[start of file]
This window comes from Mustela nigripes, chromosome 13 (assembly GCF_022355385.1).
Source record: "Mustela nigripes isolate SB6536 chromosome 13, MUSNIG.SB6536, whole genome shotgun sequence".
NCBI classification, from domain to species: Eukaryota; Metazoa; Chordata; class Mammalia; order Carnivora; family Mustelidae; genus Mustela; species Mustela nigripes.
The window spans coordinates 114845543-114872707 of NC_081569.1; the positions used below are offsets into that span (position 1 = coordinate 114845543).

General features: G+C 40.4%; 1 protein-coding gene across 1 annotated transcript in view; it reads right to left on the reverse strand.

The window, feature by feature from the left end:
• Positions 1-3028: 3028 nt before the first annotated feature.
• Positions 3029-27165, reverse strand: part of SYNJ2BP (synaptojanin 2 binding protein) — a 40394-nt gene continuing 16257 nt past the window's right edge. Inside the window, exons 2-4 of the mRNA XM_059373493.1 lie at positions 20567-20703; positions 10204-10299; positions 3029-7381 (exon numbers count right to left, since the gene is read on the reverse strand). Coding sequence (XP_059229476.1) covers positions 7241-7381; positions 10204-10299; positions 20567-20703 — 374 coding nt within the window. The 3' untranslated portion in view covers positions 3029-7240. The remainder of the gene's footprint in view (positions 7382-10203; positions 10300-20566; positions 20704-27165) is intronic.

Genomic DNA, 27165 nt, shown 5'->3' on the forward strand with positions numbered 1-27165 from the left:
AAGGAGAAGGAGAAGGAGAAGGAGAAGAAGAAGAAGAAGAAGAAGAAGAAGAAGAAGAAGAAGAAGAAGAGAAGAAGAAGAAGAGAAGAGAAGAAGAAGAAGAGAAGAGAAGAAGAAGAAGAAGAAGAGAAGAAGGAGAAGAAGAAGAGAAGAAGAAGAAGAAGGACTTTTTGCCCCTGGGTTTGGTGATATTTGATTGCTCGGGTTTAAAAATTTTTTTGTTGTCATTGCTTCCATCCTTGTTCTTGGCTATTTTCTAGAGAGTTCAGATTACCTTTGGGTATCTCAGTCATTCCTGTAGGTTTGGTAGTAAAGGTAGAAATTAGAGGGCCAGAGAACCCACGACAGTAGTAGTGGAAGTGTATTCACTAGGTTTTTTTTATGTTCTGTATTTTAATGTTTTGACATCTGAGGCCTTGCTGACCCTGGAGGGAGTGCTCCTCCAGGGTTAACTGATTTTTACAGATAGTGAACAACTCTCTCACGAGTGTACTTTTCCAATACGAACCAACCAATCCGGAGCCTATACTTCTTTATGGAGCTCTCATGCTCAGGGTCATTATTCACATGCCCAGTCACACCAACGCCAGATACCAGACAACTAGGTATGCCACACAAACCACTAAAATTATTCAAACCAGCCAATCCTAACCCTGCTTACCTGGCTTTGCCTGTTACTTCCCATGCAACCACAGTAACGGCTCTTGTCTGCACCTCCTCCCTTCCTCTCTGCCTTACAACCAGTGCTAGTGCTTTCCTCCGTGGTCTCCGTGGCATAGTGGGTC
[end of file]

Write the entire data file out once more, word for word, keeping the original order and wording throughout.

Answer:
This window comes from Mustela nigripes, chromosome 13 (assembly GCF_022355385.1).
Source record: "Mustela nigripes isolate SB6536 chromosome 13, MUSNIG.SB6536, whole genome shotgun sequence".
NCBI classification, from domain to species: Eukaryota; Metazoa; Chordata; class Mammalia; order Carnivora; family Mustelidae; genus Mustela; species Mustela nigripes.
The window spans coordinates 114845543-114872707 of NC_081569.1; the positions used below are offsets into that span (position 1 = coordinate 114845543).

General features: G+C 40.4%; 1 protein-coding gene across 1 annotated transcript in view; it reads right to left on the reverse strand.

The window, feature by feature from the left end:
• Positions 1-3028: 3028 nt before the first annotated feature.
• Positions 3029-27165, reverse strand: part of SYNJ2BP (synaptojanin 2 binding protein) — a 40394-nt gene continuing 16257 nt past the window's right edge. Inside the window, exons 2-4 of the mRNA XM_059373493.1 lie at positions 20567-20703; positions 10204-10299; positions 3029-7381 (exon numbers count right to left, since the gene is read on the reverse strand). Coding sequence (XP_059229476.1) covers positions 7241-7381; positions 10204-10299; positions 20567-20703 — 374 coding nt within the window. The 3' untranslated portion in view covers positions 3029-7240. The remainder of the gene's footprint in view (positions 7382-10203; positions 10300-20566; positions 20704-27165) is intronic.

Genomic DNA, 27165 nt, shown 5'->3' on the forward strand with positions numbered 1-27165 from the left:
AAGGAGAAGGAGAAGGAGAAGGAGAAGAAGAAGAAGAAGAAGAAGAAGAAGAAGAAGAAGAAGAAGAAGAGAAGAAGAAGAAGAGAAGAGAAGAAGAAGAAGAGAAGAGAAGAAGAAGAAGAAGAAGAGAAGAAGGAGAAGAAGAAGAGAAGAAGAAGAAGAAGGACTTTTTGCCCCTGGGTTTGGTGATATTTGATTGCTCGGGTTTAAAAATTTTTTTGTTGTCATTGCTTCCATCCTTGTTCTTGGCTATTTTCTAGAGAGTTCAGATTACCTTTGGGTATCTCAGTCATTCCTGTAGGTTTGGTAGTAAAGGTAGAAATTAGAGGGCCAGAGAACCCACGACAGTAGTAGTGGAAGTGTATTCACTAGGTTTTTTTTATGTTCTGTATTTTAATGTTTTGACATCTGAGGCCTTGCTGACCCTGGAGGGAGTGCTCCTCCAGGGTTAACTGATTTTTACAGATAGTGAACAACTCTCTCACGAGTGTACTTTTCCAATACGAACCAACCAATCCGGAGCCTATACTTCTTTATGGAGCTCTCATGCTCAGGGTCATTATTCACATGCCCAGTCACACCAACGCCAGATACCAGACAACTAGGTATGCCACACAAACCACTAAAATTATTCAAACCAGCCAATCCTAACCCTGCTTACCTGGCTTTGCCTGTTACTTCCCATGCAACCACAGTAACGGCTCTTGTCTGCACCTCCTCCCTTCCTCTCTGCCTTACAACCAGTGCTAGTGCTTTCCTCCGTGGTCTCCGTGGCATAGTGGGTC